Senator: U.S. to boycott UN anti-racism meet due to anti-Israel agenda
State Department: No decision made yet on U.S. participation; U.S., Israel walked out of 2001 conference over condemnations of Israel;
A U.S. senator says the United States has decided not to attend next year's follow-up to the 2001 United Nations World Conference on Racism because the panel seems certain to repeat anti-Semitic and anti-Israel positions of the original gathering.
The United States and Israel walked out of that conference, which ended two days before the Sept. 11, 2001, terror attacks on the United States. A State Department spokesman, Karl Duckworth, said Wednesday no decision had been made whether to stay away from the second conference.
Word that the United States would reject the conference again came from Republican U.S. Senator Norm Coleman. In a news release, Coleman said the decision came in response to a letter he and 26 fellow senators wrote to Secretary of State Condoleezza Rice.
"The U.S. walked out of this conference after the anti-Semitism and anti-Israeli activities reached such an intolerable level that it was beyond repair," the letter said. It called the conference "yet another example of a seemingly noble UN agenda item being hijacked by member states to spew anti-Semitism."
Canada already announced it is boycotting the conference, known as Durban II for the South African city hosting it. In announcing the decision last month, Canada's secretary of state for multiculturalism and Canadian identity, Jason Kenney, said, "We'll attend any conference that is opposed to racism and intolerance, not those that actually promote racism and intolerance."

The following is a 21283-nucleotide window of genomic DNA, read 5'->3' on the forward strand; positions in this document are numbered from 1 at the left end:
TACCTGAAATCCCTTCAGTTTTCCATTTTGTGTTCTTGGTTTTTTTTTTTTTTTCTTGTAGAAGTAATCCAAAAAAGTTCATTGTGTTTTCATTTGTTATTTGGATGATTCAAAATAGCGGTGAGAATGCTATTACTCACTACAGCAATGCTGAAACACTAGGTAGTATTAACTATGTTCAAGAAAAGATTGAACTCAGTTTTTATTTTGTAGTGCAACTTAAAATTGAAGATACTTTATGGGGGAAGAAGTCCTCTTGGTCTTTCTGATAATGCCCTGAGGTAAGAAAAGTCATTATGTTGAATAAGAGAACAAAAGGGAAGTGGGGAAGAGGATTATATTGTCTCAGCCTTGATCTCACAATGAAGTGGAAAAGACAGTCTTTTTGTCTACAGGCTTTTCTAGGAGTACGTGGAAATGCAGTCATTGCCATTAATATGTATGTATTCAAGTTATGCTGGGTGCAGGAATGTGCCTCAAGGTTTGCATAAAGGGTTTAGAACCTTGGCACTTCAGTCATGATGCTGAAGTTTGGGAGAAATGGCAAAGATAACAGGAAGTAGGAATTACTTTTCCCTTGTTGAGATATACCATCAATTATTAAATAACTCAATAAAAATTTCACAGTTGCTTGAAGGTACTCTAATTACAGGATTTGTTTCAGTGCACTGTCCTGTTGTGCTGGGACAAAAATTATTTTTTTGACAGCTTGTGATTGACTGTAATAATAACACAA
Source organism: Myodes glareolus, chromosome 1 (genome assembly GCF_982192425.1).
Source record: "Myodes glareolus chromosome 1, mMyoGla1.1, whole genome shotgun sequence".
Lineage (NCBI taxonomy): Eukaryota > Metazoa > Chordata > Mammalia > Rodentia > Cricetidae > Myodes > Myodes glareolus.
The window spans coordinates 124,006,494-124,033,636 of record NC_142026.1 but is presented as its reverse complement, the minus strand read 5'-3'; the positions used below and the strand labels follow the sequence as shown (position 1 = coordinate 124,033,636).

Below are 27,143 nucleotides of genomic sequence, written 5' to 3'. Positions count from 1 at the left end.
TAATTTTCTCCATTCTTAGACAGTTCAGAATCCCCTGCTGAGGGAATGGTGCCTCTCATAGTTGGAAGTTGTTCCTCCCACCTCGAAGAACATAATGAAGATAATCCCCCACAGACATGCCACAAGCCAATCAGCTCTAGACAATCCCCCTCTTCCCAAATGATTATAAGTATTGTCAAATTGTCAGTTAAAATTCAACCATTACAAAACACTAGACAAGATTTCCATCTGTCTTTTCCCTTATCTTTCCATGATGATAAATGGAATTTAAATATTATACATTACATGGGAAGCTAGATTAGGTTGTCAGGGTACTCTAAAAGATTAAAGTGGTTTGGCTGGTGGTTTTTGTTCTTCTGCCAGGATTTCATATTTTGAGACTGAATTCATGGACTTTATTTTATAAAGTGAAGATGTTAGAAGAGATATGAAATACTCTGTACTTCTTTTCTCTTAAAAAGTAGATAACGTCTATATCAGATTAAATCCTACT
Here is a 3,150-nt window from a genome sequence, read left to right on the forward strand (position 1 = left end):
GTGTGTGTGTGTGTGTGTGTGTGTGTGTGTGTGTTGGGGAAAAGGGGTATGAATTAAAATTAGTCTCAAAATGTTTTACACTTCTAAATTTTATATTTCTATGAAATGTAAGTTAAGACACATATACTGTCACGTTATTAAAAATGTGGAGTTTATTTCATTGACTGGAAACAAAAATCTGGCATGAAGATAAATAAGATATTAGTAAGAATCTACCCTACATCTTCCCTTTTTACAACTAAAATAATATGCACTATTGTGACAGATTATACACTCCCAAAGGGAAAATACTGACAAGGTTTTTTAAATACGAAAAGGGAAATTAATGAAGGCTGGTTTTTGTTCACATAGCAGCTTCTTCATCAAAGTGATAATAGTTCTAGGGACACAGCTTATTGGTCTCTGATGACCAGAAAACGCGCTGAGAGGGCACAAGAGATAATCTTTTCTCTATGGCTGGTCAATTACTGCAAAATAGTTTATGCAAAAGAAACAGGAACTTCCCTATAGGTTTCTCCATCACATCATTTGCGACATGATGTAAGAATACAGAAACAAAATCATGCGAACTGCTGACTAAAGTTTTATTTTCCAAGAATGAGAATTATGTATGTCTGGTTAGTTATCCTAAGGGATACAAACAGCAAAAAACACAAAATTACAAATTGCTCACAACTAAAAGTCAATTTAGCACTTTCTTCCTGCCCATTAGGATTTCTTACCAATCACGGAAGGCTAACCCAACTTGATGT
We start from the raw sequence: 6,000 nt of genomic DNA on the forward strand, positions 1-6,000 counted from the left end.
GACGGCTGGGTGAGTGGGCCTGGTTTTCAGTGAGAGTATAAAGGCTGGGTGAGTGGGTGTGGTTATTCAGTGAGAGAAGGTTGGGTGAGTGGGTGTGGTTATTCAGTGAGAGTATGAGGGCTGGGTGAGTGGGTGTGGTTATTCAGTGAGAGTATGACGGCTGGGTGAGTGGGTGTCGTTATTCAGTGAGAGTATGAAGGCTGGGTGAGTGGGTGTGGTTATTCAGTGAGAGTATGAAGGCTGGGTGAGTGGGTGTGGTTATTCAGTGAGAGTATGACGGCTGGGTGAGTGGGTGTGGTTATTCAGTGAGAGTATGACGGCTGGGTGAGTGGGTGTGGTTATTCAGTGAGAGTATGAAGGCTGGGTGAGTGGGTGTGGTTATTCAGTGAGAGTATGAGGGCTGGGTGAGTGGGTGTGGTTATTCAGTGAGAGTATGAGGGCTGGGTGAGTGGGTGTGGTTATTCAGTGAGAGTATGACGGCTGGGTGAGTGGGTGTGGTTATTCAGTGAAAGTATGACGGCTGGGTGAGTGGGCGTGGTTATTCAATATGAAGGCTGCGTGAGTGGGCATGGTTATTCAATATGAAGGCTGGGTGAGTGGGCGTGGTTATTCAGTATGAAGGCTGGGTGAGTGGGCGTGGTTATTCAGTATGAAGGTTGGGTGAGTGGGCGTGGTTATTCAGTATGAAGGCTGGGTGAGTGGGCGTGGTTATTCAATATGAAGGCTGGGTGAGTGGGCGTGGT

The Bush administration showed its distaste for the conference in December by refusing to accept a consensus vote on a preliminary UN budget for 2008-2009 and demanding a recorded vote. The vote was 141 to 1, the no vote coming from the United States.
A separate recorded vote on including the Durban II language in the budget also passed, but the United States, Canada and 38 other countries voted against it. Iceland, Japan, Liechtenstein, New Zealand, Norway and Switzerland abstained.
In the letter, Coleman and the others had particularly bitter words for governments and people being appointed to run Durban II. "Libya was appointed to chair the Executive Committee of the Preparatory Committee; a vice chairman is Iran, despite the fact that this country's leader has called for the destruction of Israel and been a leader on one of the most despicable forms of racism - Holocaust denial."
In 2001, Rice, then President George W. Bush's national security adviser, explained on television why the Americans and Israelis had walked out: Participants spent far too much time trying to condemn Israel and single it out, and I think the United States made the right decision to leave.
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